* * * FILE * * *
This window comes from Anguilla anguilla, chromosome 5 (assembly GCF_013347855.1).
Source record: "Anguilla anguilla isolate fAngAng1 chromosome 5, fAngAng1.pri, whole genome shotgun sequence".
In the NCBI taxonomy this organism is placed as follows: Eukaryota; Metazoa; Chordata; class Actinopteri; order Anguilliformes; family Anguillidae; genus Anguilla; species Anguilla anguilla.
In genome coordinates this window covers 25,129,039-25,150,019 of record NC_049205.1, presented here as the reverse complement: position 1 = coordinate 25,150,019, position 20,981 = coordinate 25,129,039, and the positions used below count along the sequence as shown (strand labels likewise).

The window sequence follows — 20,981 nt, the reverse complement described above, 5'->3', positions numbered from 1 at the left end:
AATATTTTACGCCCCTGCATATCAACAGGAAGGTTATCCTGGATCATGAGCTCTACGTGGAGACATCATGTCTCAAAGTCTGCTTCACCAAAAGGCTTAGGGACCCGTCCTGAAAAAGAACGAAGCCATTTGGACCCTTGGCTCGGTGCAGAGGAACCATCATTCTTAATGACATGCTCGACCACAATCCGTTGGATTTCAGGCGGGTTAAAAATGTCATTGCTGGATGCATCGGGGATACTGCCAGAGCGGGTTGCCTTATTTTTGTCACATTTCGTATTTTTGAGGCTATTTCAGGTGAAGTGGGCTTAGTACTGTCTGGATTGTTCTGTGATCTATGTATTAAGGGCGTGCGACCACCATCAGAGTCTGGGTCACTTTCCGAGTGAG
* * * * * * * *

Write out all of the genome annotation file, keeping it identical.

This window comes from Anguilla anguilla, chromosome 5 (assembly GCF_013347855.1).
Source record: "Anguilla anguilla isolate fAngAng1 chromosome 5, fAngAng1.pri, whole genome shotgun sequence".
In the NCBI taxonomy this organism is placed as follows: Eukaryota; Metazoa; Chordata; class Actinopteri; order Anguilliformes; family Anguillidae; genus Anguilla; species Anguilla anguilla.
In genome coordinates this window covers 25,129,039-25,150,019 of record NC_049205.1, presented here as the reverse complement: position 1 = coordinate 25,150,019, position 20,981 = coordinate 25,129,039, and the positions used below count along the sequence as shown (strand labels likewise).

The window sequence follows — 20,981 nt, the reverse complement described above, 5'->3', positions numbered from 1 at the left end:
AATATTTTACGCCCCTGCATATCAACAGGAAGGTTATCCTGGATCATGAGCTCTACGTGGAGACATCATGTCTCAAAGTCTGCTTCACCAAAAGGCTTAGGGACCCGTCCTGAAAAAGAACGAAGCCATTTGGACCCTTGGCTCGGTGCAGAGGAACCATCATTCTTAATGACATGCTCGACCACAATCCGTTGGATTTCAGGCGGGTTAAAAATGTCATTGCTGGATGCATCGGGGATACTGCCAGAGCGGGTTGCCTTATTTTTGTCACATTTCGTATTTTTGAGGCTATTTCAGGTGAAGTGGGCTTAGTACTGTCTGGATTGTTCTGTGATCTATGTATTAAGGGCGTGCGACCACCATCAGAGTCTGGGTCACTTTCCGAGTGAG